Experiential Learning

Caroline Cooper on how to get team members noticing and learning from experiences inside and outside of work.

White waitress small business owner bartender barista writing orders in clipboard wearing blue apron talking on phone for takeout takeaway delivery looking at the camera at the bar counterMost of us are familiar with mystery shopping and using this as a way of gathering feedback from a customer’s perspective. As valuable as this is, if it highlights much in the way of improvements this can sometimes be taken as criticism and your team resisting any change.

When your team are involved with identifying areas of improvement for themselves it means you’ll have far more buy-in, and with it a commitment to making the changes happen.

So how do you do this? One of the biggest mistakes is to make this too generic. If you ask people to feedback any observations you’ll get at best one or two things they liked or didn’t like. But what you really want them to think about is why they liked/didn’t like it, how it made them feel, and what you can learn and apply (or avoid) in future?

Here are three ways you can apply the mystery shopping concept to help shape improvements and seven considerations for continuous improvement.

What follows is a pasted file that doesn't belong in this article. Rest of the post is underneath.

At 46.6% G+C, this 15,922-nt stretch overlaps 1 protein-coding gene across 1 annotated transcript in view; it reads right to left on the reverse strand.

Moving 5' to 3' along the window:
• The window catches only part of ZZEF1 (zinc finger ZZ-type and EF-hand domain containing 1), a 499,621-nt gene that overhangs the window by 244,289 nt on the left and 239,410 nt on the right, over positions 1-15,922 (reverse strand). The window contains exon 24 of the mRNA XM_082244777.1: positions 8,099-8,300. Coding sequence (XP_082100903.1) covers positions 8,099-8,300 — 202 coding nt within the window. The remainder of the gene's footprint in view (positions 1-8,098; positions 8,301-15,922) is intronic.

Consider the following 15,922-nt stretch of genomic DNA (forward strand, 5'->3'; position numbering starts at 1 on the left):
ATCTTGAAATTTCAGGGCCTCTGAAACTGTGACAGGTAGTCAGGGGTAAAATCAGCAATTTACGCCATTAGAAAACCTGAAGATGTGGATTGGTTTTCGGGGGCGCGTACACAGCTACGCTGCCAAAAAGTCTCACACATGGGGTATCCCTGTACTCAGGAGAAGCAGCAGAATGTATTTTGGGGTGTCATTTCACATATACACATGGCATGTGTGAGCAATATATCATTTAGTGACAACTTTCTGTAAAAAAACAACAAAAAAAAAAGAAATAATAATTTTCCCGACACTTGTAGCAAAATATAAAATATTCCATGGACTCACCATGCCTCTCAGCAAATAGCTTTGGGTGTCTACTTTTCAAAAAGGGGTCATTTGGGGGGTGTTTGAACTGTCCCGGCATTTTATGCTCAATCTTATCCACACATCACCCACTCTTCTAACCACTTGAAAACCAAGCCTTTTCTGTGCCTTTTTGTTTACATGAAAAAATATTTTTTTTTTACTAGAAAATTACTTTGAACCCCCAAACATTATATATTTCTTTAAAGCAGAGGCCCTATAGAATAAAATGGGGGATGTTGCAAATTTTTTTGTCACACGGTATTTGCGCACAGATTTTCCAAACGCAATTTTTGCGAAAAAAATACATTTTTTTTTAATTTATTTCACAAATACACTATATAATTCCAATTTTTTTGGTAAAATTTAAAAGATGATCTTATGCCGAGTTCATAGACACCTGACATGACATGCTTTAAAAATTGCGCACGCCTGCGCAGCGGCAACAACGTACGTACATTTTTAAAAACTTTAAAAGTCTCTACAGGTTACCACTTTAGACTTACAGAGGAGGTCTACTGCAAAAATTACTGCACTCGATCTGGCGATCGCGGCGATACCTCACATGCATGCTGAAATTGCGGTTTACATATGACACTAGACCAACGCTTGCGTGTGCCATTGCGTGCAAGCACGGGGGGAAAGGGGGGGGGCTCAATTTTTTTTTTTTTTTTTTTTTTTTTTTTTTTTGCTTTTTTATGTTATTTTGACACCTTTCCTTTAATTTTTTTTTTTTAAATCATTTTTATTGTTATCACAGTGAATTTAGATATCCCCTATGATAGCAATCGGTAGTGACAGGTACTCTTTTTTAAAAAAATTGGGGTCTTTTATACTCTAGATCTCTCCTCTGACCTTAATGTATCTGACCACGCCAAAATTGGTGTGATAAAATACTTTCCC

1. Self-audit
The easiest and most basic way is to create a checklist of every last detail you’d expect to see, hear, feel, or even smell! Make it simple for people to complete as a yes or no.

The drawback with the self-audit is that your team are too close to the situation, they’ll never see things in the same way customers might and gauging what might be a customer’s first impression is difficult. However doing the self-audit before you implement any of the following options means team members have a chance to discuss and correct their own shortcomings before anyone points them out.

2. In your customers’ shoes
Allocate each team member or group a section of your customer journey, taking an aspect of your business they are not normally exposed to. For example, your housekeepers making an initial enquiry, your kitchen team giving a showround etc.

You can use the same checklists as the self-audit, but the important thing is to review it through a customer’s eyes. Don’t forget first touch points such as website and enquiries, and post event such as sending the final invoice or follow up marketing messages.

Give people guidance on what to feedback on, for example:
• What were your own observations?
• What do we do well to give customers a great experience?
• If this was your business, what would you do differently?
• What one thing could you start doing tomorrow to give customers an even better experience?

Extend this activity to include sampling and experiencing your finest products and services first hand. Not only does this help with product knowledge but it can also be a fantastic way to reward team members, and if relevant you can include partners or friends to get a further perspective (and even greater buy-in).